“Sanctions against Dr. Zarif by the US government is a mediocre move showing the defeat of the American logic in the face of Iran’s power of reasoning and wisdom,” the Iranian diplomatic mission in the Egyptian capital city of Cairo, announced in a post on its Twitter page.
“This move is another dimension of American state terrorism against the Iranian nation,” underlined the diplomatic office in its post.
“The true face of the US is more exposed day after day,” the message concluded.
The US Department of Treasury on Wednesday imposed sanctions against Zarif.
Zarif, who has been Iran’s foreign minister since 2013, was the chief negotiator in the multinational nuclear deal known as the Joint Comprehensive Plan of Action (JCPOA).
The Trump administration said last month it was planning to impose sanctions against Iranian top diplomat.
In reaction to the decision, Zarif played down the US sanctions against him, expressing pleasure that he is considered as a “huge threat” to Washington’s plots.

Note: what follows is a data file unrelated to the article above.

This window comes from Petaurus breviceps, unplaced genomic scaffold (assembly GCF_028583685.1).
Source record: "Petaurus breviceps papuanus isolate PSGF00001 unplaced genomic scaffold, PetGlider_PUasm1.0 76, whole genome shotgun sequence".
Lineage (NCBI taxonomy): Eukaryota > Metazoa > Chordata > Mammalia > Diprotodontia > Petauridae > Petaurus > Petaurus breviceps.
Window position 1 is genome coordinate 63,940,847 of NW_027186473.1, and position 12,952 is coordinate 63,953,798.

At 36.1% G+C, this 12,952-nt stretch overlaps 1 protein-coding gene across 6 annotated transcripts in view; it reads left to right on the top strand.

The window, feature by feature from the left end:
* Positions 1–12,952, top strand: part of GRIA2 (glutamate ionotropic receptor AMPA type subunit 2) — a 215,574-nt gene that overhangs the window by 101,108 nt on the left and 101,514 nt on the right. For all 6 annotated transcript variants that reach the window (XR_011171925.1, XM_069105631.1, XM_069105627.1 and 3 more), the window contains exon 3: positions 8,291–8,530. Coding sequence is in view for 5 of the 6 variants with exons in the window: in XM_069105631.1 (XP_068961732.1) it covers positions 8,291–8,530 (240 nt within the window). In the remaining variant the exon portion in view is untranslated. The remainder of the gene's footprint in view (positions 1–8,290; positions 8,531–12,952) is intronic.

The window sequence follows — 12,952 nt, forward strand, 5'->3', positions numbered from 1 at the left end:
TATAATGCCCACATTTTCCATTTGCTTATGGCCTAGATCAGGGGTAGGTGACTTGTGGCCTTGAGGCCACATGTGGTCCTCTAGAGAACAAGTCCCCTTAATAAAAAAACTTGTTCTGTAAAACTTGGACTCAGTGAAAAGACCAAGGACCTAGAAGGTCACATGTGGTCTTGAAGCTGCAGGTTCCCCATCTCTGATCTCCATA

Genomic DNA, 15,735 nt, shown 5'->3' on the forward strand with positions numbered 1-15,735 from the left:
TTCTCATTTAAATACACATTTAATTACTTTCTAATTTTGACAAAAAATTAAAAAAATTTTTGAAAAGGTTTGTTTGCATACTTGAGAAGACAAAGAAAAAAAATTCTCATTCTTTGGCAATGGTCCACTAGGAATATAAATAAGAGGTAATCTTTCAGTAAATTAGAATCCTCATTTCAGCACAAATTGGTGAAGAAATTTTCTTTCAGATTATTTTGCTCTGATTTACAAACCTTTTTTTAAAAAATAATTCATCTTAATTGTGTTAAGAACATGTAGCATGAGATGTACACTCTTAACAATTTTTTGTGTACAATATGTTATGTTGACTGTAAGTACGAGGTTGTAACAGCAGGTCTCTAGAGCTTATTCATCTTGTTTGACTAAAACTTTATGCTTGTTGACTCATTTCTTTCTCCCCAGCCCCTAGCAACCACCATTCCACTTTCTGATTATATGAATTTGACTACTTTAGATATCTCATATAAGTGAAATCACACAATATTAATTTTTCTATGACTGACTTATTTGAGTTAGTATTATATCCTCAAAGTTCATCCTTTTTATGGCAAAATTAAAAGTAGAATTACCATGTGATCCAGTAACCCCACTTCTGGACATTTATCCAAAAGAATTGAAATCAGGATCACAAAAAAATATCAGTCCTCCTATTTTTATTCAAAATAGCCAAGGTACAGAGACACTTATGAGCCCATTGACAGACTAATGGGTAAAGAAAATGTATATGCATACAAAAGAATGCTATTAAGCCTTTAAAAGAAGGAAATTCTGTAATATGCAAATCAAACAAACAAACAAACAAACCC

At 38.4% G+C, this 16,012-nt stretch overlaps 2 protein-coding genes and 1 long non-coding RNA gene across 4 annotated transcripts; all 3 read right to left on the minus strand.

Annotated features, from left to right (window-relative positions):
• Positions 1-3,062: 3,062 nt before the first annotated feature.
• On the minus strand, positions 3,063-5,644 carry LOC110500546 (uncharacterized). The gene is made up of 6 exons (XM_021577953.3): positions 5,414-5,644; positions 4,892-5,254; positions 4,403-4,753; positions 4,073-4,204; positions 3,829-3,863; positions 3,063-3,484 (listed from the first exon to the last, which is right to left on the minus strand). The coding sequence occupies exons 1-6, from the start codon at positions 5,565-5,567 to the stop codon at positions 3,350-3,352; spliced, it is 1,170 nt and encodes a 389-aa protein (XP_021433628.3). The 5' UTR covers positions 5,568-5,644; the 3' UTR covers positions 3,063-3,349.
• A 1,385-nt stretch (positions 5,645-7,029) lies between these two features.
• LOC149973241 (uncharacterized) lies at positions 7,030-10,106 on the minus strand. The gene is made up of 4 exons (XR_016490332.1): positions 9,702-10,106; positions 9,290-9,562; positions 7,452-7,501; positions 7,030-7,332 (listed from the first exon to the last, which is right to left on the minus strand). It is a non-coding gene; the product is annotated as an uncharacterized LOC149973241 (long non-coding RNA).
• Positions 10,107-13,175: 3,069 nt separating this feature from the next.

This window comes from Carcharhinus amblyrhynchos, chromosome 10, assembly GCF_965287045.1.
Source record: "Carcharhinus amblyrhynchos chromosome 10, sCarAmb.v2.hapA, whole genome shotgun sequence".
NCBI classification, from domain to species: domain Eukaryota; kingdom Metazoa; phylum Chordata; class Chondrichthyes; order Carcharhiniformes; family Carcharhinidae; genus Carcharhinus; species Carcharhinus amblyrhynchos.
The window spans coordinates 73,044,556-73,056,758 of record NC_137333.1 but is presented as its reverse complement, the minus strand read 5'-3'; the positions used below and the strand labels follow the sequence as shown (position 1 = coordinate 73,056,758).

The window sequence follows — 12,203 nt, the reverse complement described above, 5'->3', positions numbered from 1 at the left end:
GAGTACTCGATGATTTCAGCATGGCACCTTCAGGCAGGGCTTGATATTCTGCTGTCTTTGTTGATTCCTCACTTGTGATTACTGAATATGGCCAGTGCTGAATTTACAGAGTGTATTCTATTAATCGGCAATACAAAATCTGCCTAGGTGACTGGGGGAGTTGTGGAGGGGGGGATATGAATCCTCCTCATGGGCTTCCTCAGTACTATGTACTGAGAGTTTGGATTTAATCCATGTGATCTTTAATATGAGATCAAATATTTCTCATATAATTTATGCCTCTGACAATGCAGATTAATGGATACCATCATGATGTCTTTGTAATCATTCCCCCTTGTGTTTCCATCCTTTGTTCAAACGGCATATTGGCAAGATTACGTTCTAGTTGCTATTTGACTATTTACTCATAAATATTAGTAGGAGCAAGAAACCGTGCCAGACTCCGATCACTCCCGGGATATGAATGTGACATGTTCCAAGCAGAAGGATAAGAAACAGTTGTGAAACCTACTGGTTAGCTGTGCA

“The US’ reason for designating me is that I am Iran’s primary spokesperson around the world,” Zarif wrote on his Twitter account early Thursday.
“It has no effect on me or my family, as I have no property or interests outside of Iran,” he added, asking the US whether the truth is really painful.
“Thank you for considering me such a huge threat to your agenda,” Zarif reiterated.
“We know that calling for dialog and peace is an existential threat to B-Team. And since reason for designating me is my words, would US persons need OFAC license to engage with me by reading my writings or listening to interviews?” he wrote two hours later.
Zarif had earlier told the New York Times that “everyone who knows me knows that I, or my family, do not own any property outside Iran. I personally do not even have a bank account outside Iran. Iran is my entire life and my sole commitment. So I have no personal problem with possible sanctions”.
“The only impact–and possibly the sole objective–of a possible designation would be to limit my ability to communicate. And I doubt that would serve anyone. Certainly, it would limit the possibility of informed decision making in Washington,” he added.